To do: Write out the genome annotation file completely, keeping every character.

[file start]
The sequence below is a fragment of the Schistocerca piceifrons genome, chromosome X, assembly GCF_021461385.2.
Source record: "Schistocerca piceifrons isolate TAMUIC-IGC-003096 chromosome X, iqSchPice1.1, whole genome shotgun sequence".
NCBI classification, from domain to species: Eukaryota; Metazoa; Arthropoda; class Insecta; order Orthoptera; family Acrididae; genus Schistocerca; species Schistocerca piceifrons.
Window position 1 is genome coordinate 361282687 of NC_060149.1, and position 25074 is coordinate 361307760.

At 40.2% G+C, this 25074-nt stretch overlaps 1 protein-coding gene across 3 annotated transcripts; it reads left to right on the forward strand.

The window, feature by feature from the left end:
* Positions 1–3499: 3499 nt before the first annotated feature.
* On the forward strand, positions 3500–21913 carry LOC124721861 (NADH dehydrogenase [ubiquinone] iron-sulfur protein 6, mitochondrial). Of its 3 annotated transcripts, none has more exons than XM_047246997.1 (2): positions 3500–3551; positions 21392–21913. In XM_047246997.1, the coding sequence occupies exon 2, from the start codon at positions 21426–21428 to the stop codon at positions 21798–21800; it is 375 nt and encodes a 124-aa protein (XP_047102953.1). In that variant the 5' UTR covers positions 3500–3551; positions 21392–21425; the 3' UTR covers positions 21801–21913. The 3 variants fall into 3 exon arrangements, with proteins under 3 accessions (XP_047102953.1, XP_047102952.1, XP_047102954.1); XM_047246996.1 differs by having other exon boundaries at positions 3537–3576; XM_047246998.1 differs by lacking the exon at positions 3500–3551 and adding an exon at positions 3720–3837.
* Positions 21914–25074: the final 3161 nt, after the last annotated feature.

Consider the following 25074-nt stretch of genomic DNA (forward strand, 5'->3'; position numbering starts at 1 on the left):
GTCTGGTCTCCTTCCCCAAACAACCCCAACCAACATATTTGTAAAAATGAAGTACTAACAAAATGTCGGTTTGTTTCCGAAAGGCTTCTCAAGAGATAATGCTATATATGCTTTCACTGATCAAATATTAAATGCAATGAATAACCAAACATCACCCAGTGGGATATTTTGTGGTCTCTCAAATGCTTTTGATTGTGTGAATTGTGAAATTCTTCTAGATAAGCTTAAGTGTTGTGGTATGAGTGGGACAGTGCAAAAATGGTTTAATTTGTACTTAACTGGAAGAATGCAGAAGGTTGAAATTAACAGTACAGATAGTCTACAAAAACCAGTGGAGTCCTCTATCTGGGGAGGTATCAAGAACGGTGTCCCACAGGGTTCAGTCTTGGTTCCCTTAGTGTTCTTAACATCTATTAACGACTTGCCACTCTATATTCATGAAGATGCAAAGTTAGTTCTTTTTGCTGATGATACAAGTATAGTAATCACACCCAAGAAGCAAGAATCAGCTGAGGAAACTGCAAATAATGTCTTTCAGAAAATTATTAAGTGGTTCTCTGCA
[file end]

The sequence below is a fragment of the Schistocerca piceifrons genome, chromosome X, assembly GCF_021461385.2.
Source record: "Schistocerca piceifrons isolate TAMUIC-IGC-003096 chromosome X, iqSchPice1.1, whole genome shotgun sequence".
NCBI classification, from domain to species: Eukaryota; Metazoa; Arthropoda; class Insecta; order Orthoptera; family Acrididae; genus Schistocerca; species Schistocerca piceifrons.
Window position 1 is genome coordinate 361282687 of NC_060149.1, and position 25074 is coordinate 361307760.

At 40.2% G+C, this 25074-nt stretch overlaps 1 protein-coding gene across 3 annotated transcripts; it reads left to right on the forward strand.

The window, feature by feature from the left end:
* Positions 1–3499: 3499 nt before the first annotated feature.
* On the forward strand, positions 3500–21913 carry LOC124721861 (NADH dehydrogenase [ubiquinone] iron-sulfur protein 6, mitochondrial). Of its 3 annotated transcripts, none has more exons than XM_047246997.1 (2): positions 3500–3551; positions 21392–21913. In XM_047246997.1, the coding sequence occupies exon 2, from the start codon at positions 21426–21428 to the stop codon at positions 21798–21800; it is 375 nt and encodes a 124-aa protein (XP_047102953.1). In that variant the 5' UTR covers positions 3500–3551; positions 21392–21425; the 3' UTR covers positions 21801–21913. The 3 variants fall into 3 exon arrangements, with proteins under 3 accessions (XP_047102953.1, XP_047102952.1, XP_047102954.1); XM_047246996.1 differs by having other exon boundaries at positions 3537–3576; XM_047246998.1 differs by lacking the exon at positions 3500–3551 and adding an exon at positions 3720–3837.
* Positions 21914–25074: the final 3161 nt, after the last annotated feature.

Consider the following 25074-nt stretch of genomic DNA (forward strand, 5'->3'; position numbering starts at 1 on the left):
GTCTGGTCTCCTTCCCCAAACAACCCCAACCAACATATTTGTAAAAATGAAGTACTAACAAAATGTCGGTTTGTTTCCGAAAGGCTTCTCAAGAGATAATGCTATATATGCTTTCACTGATCAAATATTAAATGCAATGAATAACCAAACATCACCCAGTGGGATATTTTGTGGTCTCTCAAATGCTTTTGATTGTGTGAATTGTGAAATTCTTCTAGATAAGCTTAAGTGTTGTGGTATGAGTGGGACAGTGCAAAAATGGTTTAATTTGTACTTAACTGGAAGAATGCAGAAGGTTGAAATTAACAGTACAGATAGTCTACAAAAACCAGTGGAGTCCTCTATCTGGGGAGGTATCAAGAACGGTGTCCCACAGGGTTCAGTCTTGGTTCCCTTAGTGTTCTTAACATCTATTAACGACTTGCCACTCTATATTCATGAAGATGCAAAGTTAGTTCTTTTTGCTGATGATACAAGTATAGTAATCACACCCAAGAAGCAAGAATCAGCTGAGGAAACTGCAAATAATGTCTTTCAGAAAATTATTAAGTGGTTCTCTGCA